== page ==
Dummy Camera ShootoutBy: Derek Ward, Published on Oct 23, 2013
Despite strong opposition from most in the industry, dummy cameras continue to be one of the top selling security products online. Right now, a dummy camera is currently the #2 top result for "surveillance camera" on Amazon.com. But how realistic are they really? In this report, we put seven of the most popular models head to head against each other and compare to real cameras to answer just that.
For starters, the image below contains only one real camera. Can you guess it correctly?
Here are our key findings:
- The UniquExceptional UDC4silver, the top selling dummy camera on Amazon (and #2 surveillance camera overall as of this writing) was among the most realistic cameras in our shootout, thanks to the combination of realistic mount and housing, as well as the use of a real section of coaxial cable instead of plastic tubing found on other cameras.
- The blinking red LED found on all models tested gave away the fact that they were dummy cameras, since modern surveillance cameras have not used blinking lights for some time.
- We found that the dummy bullet cameras were most realistic due to their housing construction and imitation LEDs. Dome cameras were also realistic, though generally resembled lower cost minidomes. Dummy box cameras were least realistic.
- Cameras that came equipped with a fake cable running from the camera looked more realistic than the ones that didn't.
- Battery life is a concern, as two models drained their batteries within 3-4 weeks of use, and most models do not have an on/off switch.
- The location of the battery packs can be inconvenient once the dummy cameras are mounted since they can be located under the camera or inside the lens.
- Although all of the dummy cameras tested were relatively inexpensive (less than $20 USD), build quality varied. Some are made from cheap plastic and can appear as a toy rather than as a criminal deterrent, and others look almost as real as commercially available cameras.
All of the dummy cameras used in this test were below $20, with most below $10. However, quality did not necessarily follow price. For example, two of the most believable cameras in our test were also lowest price:
By contrast, the most expensive model was the "wireless" motorized brick camera ($16.81), which we found less believable due to its small size relative to real cameras, and lack of power cabling.
Generally speaking, we do not recommend the use of dummy cameras, as their deterrent value is questionable.
However, if users do plan to install dummy cameras, there are three key recommendations:
- Turn off red lights: Flashing red lights are found on practically no commercial surveillance cameras available today, making them the most obvious indication a camera is not real. Keep lights turned off or no batteries in the camera at all.
- Use bullet or dome cameras: These two form factors were far more realistic and difficult to differentiate from real cameras than box models.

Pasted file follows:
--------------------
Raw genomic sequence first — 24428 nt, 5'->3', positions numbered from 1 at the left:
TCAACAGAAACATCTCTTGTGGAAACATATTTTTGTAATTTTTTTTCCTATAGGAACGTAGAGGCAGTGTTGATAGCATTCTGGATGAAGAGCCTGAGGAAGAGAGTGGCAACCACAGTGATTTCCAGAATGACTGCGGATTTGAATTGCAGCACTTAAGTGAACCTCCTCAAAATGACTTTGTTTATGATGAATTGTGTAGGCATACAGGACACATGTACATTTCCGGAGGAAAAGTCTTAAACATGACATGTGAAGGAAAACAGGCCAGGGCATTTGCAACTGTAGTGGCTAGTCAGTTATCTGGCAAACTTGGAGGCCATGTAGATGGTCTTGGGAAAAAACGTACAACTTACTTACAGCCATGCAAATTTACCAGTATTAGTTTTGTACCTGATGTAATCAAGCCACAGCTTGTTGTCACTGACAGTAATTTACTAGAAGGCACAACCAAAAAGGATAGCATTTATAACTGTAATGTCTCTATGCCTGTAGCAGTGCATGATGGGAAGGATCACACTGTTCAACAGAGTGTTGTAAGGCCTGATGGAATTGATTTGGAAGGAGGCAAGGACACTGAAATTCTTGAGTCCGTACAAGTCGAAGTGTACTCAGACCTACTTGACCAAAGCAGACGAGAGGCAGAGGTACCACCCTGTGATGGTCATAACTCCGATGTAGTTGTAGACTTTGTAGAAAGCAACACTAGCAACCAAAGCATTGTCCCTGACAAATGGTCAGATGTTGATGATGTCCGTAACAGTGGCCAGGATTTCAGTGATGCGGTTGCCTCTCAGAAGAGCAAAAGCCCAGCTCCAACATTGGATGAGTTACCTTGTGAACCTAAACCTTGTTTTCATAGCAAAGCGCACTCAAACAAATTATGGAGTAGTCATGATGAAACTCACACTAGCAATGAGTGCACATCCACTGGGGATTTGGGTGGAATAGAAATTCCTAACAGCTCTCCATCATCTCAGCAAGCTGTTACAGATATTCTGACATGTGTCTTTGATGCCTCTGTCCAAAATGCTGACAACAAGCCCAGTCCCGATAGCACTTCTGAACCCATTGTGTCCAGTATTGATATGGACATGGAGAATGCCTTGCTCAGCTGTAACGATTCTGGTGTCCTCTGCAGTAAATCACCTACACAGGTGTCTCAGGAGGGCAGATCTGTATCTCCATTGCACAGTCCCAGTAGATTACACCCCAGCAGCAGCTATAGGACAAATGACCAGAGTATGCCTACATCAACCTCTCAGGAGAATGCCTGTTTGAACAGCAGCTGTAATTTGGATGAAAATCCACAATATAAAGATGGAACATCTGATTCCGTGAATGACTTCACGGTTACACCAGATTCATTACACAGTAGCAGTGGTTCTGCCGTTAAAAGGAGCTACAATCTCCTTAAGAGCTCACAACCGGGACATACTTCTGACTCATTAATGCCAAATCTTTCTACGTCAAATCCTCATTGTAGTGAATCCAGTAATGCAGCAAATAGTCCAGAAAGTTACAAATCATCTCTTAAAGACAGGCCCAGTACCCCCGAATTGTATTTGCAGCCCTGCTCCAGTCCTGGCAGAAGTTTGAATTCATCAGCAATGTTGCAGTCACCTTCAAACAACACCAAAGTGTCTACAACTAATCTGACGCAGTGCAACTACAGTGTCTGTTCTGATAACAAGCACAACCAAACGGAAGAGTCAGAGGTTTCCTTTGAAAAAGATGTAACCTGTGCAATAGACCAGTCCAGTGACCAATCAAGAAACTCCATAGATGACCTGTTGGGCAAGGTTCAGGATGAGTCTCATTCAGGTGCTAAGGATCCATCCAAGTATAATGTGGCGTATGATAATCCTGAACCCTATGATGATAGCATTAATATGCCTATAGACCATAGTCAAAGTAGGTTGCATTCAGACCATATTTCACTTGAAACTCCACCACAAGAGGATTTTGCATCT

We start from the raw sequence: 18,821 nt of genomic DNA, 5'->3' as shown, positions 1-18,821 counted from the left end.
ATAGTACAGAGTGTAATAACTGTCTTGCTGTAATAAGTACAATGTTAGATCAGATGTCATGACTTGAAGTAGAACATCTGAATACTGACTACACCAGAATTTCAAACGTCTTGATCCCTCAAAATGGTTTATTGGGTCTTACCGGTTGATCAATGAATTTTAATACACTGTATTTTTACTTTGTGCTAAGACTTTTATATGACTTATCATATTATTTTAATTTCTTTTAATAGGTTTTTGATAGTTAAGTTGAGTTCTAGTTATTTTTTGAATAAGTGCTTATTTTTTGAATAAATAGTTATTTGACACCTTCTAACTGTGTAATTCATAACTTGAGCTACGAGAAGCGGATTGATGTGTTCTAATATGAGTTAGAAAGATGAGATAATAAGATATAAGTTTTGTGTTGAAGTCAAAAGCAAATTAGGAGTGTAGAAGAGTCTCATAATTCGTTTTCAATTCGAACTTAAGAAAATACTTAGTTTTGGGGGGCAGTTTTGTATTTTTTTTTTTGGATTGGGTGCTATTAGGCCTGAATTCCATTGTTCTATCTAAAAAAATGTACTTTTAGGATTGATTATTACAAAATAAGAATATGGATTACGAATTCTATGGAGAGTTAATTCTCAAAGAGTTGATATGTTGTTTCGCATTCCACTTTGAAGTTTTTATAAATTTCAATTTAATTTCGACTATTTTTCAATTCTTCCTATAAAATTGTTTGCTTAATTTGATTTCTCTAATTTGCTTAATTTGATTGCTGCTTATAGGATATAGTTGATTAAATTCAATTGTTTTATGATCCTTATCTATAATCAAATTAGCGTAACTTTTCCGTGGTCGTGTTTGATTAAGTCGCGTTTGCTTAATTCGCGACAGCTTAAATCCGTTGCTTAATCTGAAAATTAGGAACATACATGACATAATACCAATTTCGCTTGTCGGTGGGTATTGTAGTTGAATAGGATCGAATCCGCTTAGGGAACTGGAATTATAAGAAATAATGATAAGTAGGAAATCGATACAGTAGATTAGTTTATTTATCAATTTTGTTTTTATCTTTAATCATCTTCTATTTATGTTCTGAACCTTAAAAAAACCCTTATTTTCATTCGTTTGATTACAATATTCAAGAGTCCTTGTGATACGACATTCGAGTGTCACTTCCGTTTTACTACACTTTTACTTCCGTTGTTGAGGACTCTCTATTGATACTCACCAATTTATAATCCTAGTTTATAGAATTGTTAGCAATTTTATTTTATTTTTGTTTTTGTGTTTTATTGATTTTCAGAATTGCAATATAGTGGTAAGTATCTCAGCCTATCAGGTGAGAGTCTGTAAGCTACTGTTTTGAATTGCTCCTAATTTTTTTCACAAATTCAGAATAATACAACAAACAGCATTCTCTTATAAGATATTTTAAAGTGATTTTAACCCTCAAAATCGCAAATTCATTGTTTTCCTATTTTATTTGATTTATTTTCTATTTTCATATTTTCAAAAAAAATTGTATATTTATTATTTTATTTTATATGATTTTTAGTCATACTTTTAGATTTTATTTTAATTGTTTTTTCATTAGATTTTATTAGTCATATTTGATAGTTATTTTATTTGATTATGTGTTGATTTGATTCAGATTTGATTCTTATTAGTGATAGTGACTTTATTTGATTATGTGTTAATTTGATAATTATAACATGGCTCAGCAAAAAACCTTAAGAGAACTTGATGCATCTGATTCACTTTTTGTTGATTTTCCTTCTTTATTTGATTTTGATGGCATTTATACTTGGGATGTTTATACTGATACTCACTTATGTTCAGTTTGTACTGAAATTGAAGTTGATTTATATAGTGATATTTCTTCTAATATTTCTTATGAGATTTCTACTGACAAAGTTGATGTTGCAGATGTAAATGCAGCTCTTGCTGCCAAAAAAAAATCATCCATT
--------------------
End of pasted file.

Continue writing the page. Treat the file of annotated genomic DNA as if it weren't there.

- Mounting location: Placing cameras higher or further from the public makes details such as battery doors, fake lenses and LEDs, or false cables more difficult to recognize.
Physical Overview Video
Below are our physical overview videos. We have broken them up by form factor to help alleviate the length of the overall videos and see the specific strengths and weaknesses of each.
Dummy IR Bullets
Dummy Box Cameras
Below are image comparisons of the dummy cameras against real cameras. The images below are first shown without labels so users can guess which are real. Mouseover each image to see labels.
Dummy IR bullet cameras were the most believable of all form factors. The biggest difference between real and dummy bullet cameras was the arrangement of IR LEDs and the separation (or lack thereof) of the lens from the outer window.
The dummy dome cameras were also quite convincing when compared to real low cost models. The housing of the dummy dome on the right was quite convincing, but its articulated gooseneck has no way to route cables, which may not fool some users.
The weakest dummy cameras are the box cameras, primarily due to their substantially smaller size. Both of these models also had clearly marked battery doors on the top of the camera, not found on real cameras. The box dummy in the middle of the image has no cable running from it, labeled as "wireless", making subjects curious as to how it's being powered. The cameras ont he right is made from a very cheap plastic and resembles a toy more than a camera.
Motion Activated Demonstration
Below is a short video demonstrating the box dummy cameras on patrol. The activation range is ~5ft with quick or rapid motion, and when lighting changes from dark to bright quickly. When activated, the cameras pan back and forth, making a loud, annoying noise. Notably, real pan/tilt mounts are considerably larger than the mounts included with these cameras.